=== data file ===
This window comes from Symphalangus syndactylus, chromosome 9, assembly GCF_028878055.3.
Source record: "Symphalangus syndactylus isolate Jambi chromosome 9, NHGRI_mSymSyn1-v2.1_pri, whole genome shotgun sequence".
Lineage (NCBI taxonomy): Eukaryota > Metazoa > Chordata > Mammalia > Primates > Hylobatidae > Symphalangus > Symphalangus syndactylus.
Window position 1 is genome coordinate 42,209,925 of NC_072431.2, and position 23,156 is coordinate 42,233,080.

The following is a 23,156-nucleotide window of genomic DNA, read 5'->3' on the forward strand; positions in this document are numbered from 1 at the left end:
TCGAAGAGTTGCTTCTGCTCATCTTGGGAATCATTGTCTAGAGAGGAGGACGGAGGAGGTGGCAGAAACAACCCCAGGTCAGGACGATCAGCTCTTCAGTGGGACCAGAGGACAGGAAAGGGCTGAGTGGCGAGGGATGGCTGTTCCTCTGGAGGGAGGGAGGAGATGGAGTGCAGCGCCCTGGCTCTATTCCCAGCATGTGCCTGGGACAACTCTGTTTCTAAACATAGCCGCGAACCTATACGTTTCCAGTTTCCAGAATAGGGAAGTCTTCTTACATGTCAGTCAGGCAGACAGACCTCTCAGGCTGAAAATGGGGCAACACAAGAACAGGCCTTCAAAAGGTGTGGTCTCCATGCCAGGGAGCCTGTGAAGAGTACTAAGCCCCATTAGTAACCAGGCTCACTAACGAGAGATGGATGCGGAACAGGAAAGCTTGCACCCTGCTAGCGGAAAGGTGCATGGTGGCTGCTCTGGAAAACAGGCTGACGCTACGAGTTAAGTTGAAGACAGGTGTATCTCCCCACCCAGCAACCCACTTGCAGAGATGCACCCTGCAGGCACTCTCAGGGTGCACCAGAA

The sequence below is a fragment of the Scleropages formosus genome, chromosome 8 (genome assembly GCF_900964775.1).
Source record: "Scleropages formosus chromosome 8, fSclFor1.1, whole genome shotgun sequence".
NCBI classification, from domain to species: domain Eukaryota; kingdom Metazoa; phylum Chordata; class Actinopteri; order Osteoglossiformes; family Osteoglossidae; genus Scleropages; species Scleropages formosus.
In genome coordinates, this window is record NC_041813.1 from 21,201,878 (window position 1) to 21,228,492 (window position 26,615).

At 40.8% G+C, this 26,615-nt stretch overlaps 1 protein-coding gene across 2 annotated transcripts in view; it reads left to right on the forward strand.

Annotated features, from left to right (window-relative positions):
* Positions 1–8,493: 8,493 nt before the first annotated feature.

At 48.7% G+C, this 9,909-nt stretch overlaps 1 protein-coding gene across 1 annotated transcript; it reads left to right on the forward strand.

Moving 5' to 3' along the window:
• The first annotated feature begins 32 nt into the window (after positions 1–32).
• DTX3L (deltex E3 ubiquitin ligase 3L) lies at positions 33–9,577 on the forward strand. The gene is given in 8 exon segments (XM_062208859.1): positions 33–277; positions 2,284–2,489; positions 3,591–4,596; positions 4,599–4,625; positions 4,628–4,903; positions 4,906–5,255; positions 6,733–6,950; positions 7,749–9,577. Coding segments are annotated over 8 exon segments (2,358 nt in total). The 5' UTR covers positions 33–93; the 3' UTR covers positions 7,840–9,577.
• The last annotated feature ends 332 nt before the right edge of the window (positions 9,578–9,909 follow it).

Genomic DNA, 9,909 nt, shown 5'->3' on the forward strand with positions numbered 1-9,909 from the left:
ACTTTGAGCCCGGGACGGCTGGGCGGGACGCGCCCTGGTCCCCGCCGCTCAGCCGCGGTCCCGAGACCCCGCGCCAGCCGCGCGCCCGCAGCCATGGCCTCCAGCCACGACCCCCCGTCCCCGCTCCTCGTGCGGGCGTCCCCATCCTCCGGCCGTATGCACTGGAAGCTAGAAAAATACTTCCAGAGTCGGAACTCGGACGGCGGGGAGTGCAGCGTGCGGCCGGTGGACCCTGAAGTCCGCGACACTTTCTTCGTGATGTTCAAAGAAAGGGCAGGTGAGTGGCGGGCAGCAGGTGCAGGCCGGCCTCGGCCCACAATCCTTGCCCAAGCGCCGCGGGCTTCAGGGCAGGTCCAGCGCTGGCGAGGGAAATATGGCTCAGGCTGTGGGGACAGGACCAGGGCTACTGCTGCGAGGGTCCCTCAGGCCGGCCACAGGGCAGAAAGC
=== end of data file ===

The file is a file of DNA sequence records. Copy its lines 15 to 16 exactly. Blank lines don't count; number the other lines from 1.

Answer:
Moving 5' to 3' along the window:
• The first annotated feature begins 32 nt into the window (after positions 1–32).